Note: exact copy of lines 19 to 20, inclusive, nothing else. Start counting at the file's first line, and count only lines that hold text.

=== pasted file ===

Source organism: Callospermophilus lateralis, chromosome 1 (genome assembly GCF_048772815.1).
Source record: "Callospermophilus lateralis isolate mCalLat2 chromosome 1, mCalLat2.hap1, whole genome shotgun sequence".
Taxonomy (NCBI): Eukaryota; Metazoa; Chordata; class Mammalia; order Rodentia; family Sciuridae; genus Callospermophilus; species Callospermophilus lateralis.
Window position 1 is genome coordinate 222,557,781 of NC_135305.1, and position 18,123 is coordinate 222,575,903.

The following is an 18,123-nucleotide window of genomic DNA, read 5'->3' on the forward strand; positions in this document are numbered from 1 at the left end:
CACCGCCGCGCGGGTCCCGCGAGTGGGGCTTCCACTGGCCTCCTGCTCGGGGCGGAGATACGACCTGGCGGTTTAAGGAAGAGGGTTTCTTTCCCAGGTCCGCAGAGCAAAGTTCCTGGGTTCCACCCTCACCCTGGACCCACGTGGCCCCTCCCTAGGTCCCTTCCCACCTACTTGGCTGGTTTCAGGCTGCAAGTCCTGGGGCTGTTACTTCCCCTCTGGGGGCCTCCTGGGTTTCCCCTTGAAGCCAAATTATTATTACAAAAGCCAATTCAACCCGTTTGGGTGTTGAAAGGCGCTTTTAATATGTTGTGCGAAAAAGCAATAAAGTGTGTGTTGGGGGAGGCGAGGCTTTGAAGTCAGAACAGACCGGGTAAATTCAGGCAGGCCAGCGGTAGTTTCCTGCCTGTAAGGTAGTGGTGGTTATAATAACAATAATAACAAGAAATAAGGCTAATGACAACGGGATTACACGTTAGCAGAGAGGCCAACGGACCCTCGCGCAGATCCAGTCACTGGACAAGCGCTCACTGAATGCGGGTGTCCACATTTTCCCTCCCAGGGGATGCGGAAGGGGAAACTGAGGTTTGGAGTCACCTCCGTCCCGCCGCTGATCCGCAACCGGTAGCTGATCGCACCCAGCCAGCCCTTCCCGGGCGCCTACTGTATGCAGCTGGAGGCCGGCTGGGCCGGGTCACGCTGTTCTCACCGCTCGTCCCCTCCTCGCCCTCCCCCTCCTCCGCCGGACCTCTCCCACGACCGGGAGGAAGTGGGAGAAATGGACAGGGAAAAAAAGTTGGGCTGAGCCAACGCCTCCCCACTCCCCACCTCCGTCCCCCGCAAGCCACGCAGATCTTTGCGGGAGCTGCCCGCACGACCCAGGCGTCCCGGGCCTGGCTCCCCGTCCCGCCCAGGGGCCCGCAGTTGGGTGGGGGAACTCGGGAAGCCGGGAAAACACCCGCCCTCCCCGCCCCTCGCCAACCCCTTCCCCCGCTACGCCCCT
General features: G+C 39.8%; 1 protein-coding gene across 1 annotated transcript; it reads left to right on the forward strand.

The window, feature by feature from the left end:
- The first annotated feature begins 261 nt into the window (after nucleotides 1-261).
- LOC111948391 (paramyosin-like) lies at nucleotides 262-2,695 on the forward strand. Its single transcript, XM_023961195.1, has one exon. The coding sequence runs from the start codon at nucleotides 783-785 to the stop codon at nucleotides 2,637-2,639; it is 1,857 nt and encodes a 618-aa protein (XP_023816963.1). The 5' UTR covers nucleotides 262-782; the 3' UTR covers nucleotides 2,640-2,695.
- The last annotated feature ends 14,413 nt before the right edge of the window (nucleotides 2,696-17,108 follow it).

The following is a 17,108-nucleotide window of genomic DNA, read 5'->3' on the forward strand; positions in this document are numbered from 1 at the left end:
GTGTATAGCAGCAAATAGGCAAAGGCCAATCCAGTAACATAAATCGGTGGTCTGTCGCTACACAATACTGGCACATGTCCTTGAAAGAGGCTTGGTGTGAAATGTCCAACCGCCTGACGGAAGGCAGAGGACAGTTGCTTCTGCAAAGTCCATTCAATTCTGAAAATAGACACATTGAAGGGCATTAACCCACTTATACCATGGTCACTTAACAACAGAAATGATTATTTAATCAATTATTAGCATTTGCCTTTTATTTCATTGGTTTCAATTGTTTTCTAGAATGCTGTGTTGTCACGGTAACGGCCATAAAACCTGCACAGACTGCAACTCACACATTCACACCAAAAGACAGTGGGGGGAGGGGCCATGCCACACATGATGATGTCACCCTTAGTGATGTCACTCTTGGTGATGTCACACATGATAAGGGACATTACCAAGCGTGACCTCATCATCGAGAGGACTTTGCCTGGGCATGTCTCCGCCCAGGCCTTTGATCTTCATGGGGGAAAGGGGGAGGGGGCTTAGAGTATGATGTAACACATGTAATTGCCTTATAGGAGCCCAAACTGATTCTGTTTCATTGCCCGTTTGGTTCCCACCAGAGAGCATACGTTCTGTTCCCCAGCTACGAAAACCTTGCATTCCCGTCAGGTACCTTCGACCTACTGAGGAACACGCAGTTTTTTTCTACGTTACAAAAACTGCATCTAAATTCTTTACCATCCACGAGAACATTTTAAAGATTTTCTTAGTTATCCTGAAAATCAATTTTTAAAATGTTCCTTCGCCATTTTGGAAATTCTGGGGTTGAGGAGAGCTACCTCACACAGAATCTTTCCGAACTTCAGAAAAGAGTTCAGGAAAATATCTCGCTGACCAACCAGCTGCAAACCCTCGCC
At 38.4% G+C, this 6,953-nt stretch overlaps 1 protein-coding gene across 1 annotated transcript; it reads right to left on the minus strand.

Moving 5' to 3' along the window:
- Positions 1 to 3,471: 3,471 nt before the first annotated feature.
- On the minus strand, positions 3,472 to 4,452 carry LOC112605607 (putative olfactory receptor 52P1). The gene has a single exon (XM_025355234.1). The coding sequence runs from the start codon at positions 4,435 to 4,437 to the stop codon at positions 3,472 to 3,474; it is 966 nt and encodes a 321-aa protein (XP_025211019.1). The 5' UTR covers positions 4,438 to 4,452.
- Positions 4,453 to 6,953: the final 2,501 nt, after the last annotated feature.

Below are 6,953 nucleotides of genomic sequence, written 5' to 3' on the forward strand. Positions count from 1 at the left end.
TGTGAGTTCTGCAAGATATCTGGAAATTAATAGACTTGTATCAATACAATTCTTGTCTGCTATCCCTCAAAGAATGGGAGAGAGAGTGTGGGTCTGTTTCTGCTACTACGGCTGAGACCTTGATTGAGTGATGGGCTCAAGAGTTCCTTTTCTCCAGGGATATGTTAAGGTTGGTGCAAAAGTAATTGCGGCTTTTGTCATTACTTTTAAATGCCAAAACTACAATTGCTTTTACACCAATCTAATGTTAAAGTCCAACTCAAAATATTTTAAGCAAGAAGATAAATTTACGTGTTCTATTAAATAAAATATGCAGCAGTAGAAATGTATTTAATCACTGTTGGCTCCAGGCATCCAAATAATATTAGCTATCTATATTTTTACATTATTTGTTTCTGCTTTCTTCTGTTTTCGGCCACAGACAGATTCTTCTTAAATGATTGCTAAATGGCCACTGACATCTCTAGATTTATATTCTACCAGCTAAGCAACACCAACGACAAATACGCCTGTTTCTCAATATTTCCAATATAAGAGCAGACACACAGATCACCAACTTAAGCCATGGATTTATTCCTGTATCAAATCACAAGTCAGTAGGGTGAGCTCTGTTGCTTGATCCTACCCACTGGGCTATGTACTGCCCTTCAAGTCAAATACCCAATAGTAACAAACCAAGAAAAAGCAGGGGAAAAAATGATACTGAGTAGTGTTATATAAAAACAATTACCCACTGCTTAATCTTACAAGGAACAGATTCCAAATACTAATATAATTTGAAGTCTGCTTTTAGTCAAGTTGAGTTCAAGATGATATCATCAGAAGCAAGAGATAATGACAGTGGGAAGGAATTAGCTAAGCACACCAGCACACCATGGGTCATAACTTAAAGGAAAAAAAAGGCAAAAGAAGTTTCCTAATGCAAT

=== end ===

Below are 6,953 nucleotides of genomic sequence, written 5' to 3' on the forward strand. Positions count from 1 at the left end.
TGTGAGTTCTGCAAGATATCTGGAAATTAATAGACTTGTATCAATACAATTCTTGTCTGCTATCCCTCAAAGAATGGGAGAGAGAGTGTGGGTCTGTTTCTGCTACTACGGCTGAGACCTTGATTGAGTGATGGGCTCAAGAGTTCCTTTTCTCCAGGGATATGTTAAGGTTGGTGCAAAAGTAATTGCGGCTTTTGTCATTACTTTTAAATGCCAAAACTACAATTGCTTTTACACCAATCTAATGTTAAAGTCCAACTCAAAATATTTTAAGCAAGAAGATAAATTTACGTGTTCTATTAAATAAAATATGCAGCAGTAGAAATGTATTTAATCACTGTTGGCTCCAGGCATCCAAATAATATTAGCTATCTATATTTTTACATTATTTGTTTCTGCTTTCTTCTGTTTTCGGCCACAGACAGATTCTTCTTAAATGATTGCTAAATGGCCACTGACATCTCTAGATTTATATTCTACCAGCTAAGCAACACCAACGACAAATACGCCTGTTTCTCAATATTTCCAATATAAGAGCAGACACACAGATCACCAACTTAAGCCATGGATTTATTCCTGTATCAAATCACAAGTCAGTAGGGTGAGCTCTGTTGCTTGATCCTACCCACTGGGCTATGTACTGCCCTTCAAGTCAAATACCCAATAGTAACAAACCAAGAAAAAGCAGGGGAAAAAATGATACTGAGTAGTGTTATATAAAAACAATTACCCACTGCTTAATCTTACAAGGAACAGATTCCAAATACTAATATAATTTGAAGTCTGCTTTTAGTCAAGTTGAGTTCAAGATGATATCATCAGAAGCAAGAGATAATGACAGTGGGAAGGAATTAGCTAAGCACACCAGCACACCATGGGTCATAACTTAAAGGAAAAAAAAGGCAAAAGAAGTTTCCTAATGCAAT